The way Tor Browser for desktop handles this is that it makes everyone have the same screen size. If users decide to adjust the window size, it will place bars of empty space on the bottom and sides to make sure your window height and width as seen by websites is always a multiple of a certain value, reducing the amount of possible variations. This is called letterboxing. This would be possible on mobile, but I think it wouldn’t leave much space left on the already small display.

Perhaps forcing websites to render in desktop mode, which is already an option, will always spoof the height and width to the same desktop-like values regardless of your mobile device’s screen size. I fear that this will make a lot of websites incredibly difficult or tedious to use though.

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Thank you for your informative response.

I personally always use the app in desktop mode because things look better (in my opinion) and you get a user agent which is not specific to any platform or OS as far as I know but in regular mobile version it marks you as being on Android, and specifically Android 10 for some reason. That’s good as it doesn’t leak the real OS version but it does single you out as being on Android device.

Do you happen to know if this fingerprinting method and it’s fine tuning is still usable when viewing pages in desktop view mode?

Pages always automatically load for desktop size and I have to do the dragging expand thing (hope my tech jargon doesn’t baffle anyone :sweat_smile: ) to read things but I see it as a minor inconvenience which I’m happy to put up with for the OS version obscurification it provides. I always disable automatic font sizing too so they can’t measure how much screen is filled by letters.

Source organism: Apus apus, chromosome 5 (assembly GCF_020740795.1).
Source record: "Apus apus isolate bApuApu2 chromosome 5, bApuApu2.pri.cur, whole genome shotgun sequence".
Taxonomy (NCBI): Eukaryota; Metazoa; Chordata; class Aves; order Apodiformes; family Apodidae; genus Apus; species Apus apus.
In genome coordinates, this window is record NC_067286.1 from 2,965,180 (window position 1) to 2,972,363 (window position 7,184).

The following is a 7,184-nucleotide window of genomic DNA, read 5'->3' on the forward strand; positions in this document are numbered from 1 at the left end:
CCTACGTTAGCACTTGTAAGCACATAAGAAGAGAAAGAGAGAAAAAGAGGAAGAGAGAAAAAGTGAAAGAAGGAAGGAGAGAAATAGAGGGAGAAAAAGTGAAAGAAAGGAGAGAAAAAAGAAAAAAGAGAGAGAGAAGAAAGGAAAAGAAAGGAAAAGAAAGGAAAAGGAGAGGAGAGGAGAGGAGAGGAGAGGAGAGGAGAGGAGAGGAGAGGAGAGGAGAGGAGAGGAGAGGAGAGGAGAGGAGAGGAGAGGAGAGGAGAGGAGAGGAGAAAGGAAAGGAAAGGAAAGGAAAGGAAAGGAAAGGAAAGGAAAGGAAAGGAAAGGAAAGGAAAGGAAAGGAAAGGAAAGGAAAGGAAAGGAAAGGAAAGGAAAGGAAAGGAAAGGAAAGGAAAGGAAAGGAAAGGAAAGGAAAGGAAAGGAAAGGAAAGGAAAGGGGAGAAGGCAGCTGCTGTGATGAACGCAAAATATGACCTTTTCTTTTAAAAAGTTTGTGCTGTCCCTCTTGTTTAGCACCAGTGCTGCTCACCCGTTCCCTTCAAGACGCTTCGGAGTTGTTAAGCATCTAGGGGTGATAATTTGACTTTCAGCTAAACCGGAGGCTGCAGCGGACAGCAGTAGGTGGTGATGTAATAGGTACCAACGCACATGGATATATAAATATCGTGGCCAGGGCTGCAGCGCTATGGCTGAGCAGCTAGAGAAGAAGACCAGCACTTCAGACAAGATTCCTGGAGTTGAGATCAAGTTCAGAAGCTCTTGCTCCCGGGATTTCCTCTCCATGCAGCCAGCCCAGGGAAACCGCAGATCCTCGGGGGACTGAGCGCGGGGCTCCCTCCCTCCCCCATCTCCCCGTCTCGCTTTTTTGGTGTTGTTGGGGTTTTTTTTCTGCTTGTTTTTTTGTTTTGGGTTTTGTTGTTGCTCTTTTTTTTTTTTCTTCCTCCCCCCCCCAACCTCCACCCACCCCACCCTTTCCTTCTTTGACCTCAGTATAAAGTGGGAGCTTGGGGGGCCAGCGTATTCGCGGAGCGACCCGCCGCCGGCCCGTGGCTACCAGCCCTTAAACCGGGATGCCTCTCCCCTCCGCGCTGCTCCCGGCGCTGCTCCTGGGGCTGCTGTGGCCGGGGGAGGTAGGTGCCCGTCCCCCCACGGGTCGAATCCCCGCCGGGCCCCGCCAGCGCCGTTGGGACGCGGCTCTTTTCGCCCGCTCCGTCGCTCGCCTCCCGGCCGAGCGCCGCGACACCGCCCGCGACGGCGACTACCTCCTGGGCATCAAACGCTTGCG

If adding letterboxing would provide better security and only require a second of adjustment to fit then personally I think it would be a smart move, although I’m happy to be told I’m wrong and why.

Thanks again!

No problem!

I am trying some sites in desktop mode, some of which presumably use JavaScript and the one that uses CSS, and I am getting different results for what they think my screen dimensions are, so I honestly have no clue. Let’s say that the screen width is successfully spoofed by this technique though. In that case I wonder what happens to the screen height, since even in desktop mode you still have a varying height, depending on the physical height of your device’s display, I just realized.